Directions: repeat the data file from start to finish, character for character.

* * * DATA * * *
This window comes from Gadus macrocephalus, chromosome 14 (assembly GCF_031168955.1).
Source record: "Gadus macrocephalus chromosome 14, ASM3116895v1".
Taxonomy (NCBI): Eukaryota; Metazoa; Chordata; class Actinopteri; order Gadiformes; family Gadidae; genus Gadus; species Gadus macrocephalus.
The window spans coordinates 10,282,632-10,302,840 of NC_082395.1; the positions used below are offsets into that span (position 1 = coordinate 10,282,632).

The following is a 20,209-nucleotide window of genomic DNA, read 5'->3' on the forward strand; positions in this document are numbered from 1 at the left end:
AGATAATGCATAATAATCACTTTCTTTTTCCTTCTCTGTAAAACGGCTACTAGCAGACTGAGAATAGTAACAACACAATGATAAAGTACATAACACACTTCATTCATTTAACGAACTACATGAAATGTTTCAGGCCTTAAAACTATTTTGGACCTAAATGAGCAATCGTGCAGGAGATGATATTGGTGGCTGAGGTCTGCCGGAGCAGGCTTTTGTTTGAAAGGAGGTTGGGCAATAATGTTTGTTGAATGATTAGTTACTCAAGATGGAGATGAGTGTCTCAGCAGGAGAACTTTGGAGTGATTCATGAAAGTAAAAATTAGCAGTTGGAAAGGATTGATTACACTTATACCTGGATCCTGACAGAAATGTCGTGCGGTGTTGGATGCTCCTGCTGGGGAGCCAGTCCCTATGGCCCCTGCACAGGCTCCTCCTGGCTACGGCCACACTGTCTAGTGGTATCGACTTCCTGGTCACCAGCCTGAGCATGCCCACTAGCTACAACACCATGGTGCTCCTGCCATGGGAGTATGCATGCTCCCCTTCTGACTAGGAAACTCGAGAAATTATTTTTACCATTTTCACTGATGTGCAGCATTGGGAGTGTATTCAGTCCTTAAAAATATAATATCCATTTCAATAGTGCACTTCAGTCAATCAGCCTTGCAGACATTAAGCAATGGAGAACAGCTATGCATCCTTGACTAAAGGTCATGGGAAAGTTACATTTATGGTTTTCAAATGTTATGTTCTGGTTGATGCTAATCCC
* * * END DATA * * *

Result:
This window comes from Gadus macrocephalus, chromosome 14 (assembly GCF_031168955.1).
Source record: "Gadus macrocephalus chromosome 14, ASM3116895v1".
Taxonomy (NCBI): Eukaryota; Metazoa; Chordata; class Actinopteri; order Gadiformes; family Gadidae; genus Gadus; species Gadus macrocephalus.
The window spans coordinates 10,282,632-10,302,840 of NC_082395.1; the positions used below are offsets into that span (position 1 = coordinate 10,282,632).

The following is a 20,209-nucleotide window of genomic DNA, read 5'->3' on the forward strand; positions in this document are numbered from 1 at the left end:
AGATAATGCATAATAATCACTTTCTTTTTCCTTCTCTGTAAAACGGCTACTAGCAGACTGAGAATAGTAACAACACAATGATAAAGTACATAACACACTTCATTCATTTAACGAACTACATGAAATGTTTCAGGCCTTAAAACTATTTTGGACCTAAATGAGCAATCGTGCAGGAGATGATATTGGTGGCTGAGGTCTGCCGGAGCAGGCTTTTGTTTGAAAGGAGGTTGGGCAATAATGTTTGTTGAATGATTAGTTACTCAAGATGGAGATGAGTGTCTCAGCAGGAGAACTTTGGAGTGATTCATGAAAGTAAAAATTAGCAGTTGGAAAGGATTGATTACACTTATACCTGGATCCTGACAGAAATGTCGTGCGGTGTTGGATGCTCCTGCTGGGGAGCCAGTCCCTATGGCCCCTGCACAGGCTCCTCCTGGCTACGGCCACACTGTCTAGTGGTATCGACTTCCTGGTCACCAGCCTGAGCATGCCCACTAGCTACAACACCATGGTGCTCCTGCCATGGGAGTATGCATGCTCCCCTTCTGACTAGGAAACTCGAGAAATTATTTTTACCATTTTCACTGATGTGCAGCATTGGGAGTGTATTCAGTCCTTAAAAATATAATATCCATTTCAATAGTGCACTTCAGTCAATCAGCCTTGCAGACATTAAGCAATGGAGAACAGCTATGCATCCTTGACTAAAGGTCATGGGAAAGTTACATTTATGGTTTTCAAATGTTATGTTCTGGTTGATGCTAATCCC